Hip pain in the FABER Test? You need to know THIS.Aug 28, 2022
Have you received a positive FABER test? You experienced pain in this position so now what? What does this mean?
Maybe you were even referred to a surgeon to get an MRI or X-ray.
Some of you may have already received a diagnosis for FAI, hip labral tear, trochanteric bursitis or some other common diagnosis for hip pain.
Regardless of where you currently are in your journey, this article will help you. I will tell you all you need to know about the FABER test and why you should not fear getting pain in this position.
Why trust me on the FABER Test topic?
Why trust me? Well first of all, you don't have to. My goal with articles like this is to share truthful information about hip pain and pathologies.
There is so much misinformation out there. One of my life's goals is to level out all of the misleading content out there about chronic joint pain. If I convince you, that's a plus! But I'm already satisfied by getting this message on the internet.
Secondly, I was where you were. 10 years ago, I suffered from debilitating chronic hip pain. I was poked and prodded by many medical professionals. And of course, one of the tests I received was the FABER test.
Back then, I knew much less. I was convinced that hip pain in this position meant there was something terribly wrong in my hip joint. And when I got an MRI and X-ray that showed a hip labral tear and FAI, I was even more convinced.
But after dedicating the last decade of my life to learning as much about hips and movement as I can, I now know how wrong I was. Pain in the FABER position means there is lack of function in this position. That's it.
The pain is not because of the impingement. It is not because of the hip labral tear. It is not because of bursitis or any other condition. It is because your hips lacks the ability to "flex, abduct and externally rotate." I'll come back to this point later because it is very important.
The third and final reason of why you should trust me is because I help hundreds of people in hip pain every year. Many of these people have pain in the FABER position. And after working on their movement function, their pain levels reduce. Not only in the FABER position but in daily life.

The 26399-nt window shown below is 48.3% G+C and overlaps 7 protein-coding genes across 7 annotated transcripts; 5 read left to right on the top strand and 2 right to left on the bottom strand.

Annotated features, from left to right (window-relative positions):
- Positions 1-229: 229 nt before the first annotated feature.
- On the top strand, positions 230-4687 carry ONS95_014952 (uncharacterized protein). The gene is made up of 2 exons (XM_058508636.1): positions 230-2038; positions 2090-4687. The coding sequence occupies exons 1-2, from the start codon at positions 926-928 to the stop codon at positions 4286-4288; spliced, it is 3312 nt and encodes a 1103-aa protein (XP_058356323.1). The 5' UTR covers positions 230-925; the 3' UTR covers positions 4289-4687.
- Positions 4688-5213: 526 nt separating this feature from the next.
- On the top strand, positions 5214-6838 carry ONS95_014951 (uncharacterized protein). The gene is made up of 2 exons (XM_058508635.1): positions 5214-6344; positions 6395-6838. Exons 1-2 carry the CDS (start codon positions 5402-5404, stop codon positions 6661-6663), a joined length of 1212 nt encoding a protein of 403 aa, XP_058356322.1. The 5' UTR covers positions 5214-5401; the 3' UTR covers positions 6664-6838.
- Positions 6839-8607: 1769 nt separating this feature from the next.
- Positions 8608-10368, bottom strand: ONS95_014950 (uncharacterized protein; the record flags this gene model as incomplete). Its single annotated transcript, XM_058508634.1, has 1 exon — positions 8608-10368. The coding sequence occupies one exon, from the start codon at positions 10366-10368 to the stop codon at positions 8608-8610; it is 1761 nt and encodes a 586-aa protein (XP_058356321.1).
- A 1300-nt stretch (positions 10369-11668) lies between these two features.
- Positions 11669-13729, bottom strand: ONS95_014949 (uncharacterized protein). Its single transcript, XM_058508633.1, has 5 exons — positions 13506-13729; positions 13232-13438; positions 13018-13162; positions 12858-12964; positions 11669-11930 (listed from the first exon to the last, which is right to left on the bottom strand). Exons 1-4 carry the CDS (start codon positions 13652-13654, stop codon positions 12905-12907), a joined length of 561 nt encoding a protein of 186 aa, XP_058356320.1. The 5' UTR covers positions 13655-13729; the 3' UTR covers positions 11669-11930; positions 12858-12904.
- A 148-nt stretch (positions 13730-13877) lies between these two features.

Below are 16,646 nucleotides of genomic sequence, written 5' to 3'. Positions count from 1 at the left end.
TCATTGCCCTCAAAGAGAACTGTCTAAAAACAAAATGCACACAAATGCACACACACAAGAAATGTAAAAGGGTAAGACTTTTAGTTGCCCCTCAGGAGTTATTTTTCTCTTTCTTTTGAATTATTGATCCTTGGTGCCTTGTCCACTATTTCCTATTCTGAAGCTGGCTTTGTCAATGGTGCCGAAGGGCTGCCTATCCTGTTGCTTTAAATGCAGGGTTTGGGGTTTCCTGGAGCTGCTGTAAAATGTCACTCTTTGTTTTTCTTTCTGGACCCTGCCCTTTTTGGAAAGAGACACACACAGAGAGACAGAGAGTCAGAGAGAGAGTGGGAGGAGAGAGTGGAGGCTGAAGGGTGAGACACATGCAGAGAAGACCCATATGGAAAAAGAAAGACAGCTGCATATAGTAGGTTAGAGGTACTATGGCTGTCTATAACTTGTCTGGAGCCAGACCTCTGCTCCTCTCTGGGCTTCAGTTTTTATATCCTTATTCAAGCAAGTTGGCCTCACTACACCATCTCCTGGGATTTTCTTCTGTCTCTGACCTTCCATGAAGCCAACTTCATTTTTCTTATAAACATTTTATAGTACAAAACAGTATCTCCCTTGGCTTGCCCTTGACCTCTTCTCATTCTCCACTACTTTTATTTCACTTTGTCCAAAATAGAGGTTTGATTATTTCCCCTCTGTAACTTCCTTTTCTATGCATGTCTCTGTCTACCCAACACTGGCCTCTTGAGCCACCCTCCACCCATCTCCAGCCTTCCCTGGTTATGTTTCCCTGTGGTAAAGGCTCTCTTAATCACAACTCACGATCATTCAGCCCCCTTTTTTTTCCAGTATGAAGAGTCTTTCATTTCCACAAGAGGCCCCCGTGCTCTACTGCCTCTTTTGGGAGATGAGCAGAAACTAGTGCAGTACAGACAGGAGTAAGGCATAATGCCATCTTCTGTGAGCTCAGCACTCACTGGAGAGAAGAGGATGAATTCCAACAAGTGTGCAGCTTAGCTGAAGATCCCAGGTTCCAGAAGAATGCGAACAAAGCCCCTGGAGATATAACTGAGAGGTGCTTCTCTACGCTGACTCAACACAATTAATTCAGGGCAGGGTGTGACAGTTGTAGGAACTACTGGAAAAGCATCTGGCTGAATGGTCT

This is the meat of this article. You can change how the FABER position feels. It is not something that needs to be surgically fixed or treated with injections.
Hopefully, I gave you enough reason to trust me. To ensure we're all on the same page, let us summarize what the FABER test is before we move to more nuanced topics.
What is a FABER test?
FABER stands for Flexion, Abduction and External Rotation. It is also sometimes referred to as the Patrick's FABER test.
In the FABER test, the patient lies in a supine position (on their backs). From there, the tested hip is placed in a modified figure-four position. The ankle is placed on the opposite knee. The practitioner then pushes the tested knee down while simultaneously pushing the non-tested hip down.
The tested hip is now in a flexed, abducted and externally rotated position. The external force placed by the practitioner places the hip into a deeper position.
Now that we know what the FABER test is, let's examine what it is used for.
What is the faber test used to assess?
The FABER test is used to assess potential joint damage in the hips, sacroiliac joint and low back. Source 1. Source 2.
The majority view is the following: if this test reproduces the patient's pain pattern then there is likely damage in one of the above mentioned joints.
If pain is present in the FABER test, it is recommended that the patient receive further imaging like MRIs or X-Rays. Source 3.
This is where the problem begins. Before receiving any imaging, we are dealing with a simple issue. Pain is present in a relatively awkward position. A position that most people likely don't get into on a daily basis.
If I asked an industrialized human to get into a deep squat or a back bridge, most people would likely experience some pain as well.
But then we get an X-Ray showing hip impingement. Or an MRI showing a labral tear. Our pain is no longer simple. It becomes complex. We no longer feel some pain in an uncomfortable position. We now have a serious medical issue that needs medical attention.
There is only one issue though. There is no clear evidence that hip impingement or labral tears cause hip pain. In fact, there is a growing and overwhelming body of research that these "pathologies" are normal.
Many people walk around their entire lives with hip impingement and/or hip labral tears WITHOUT any pain. Here are some studies for you to digest:
- 72% of 110 asymptomatic hips had signs of FAI.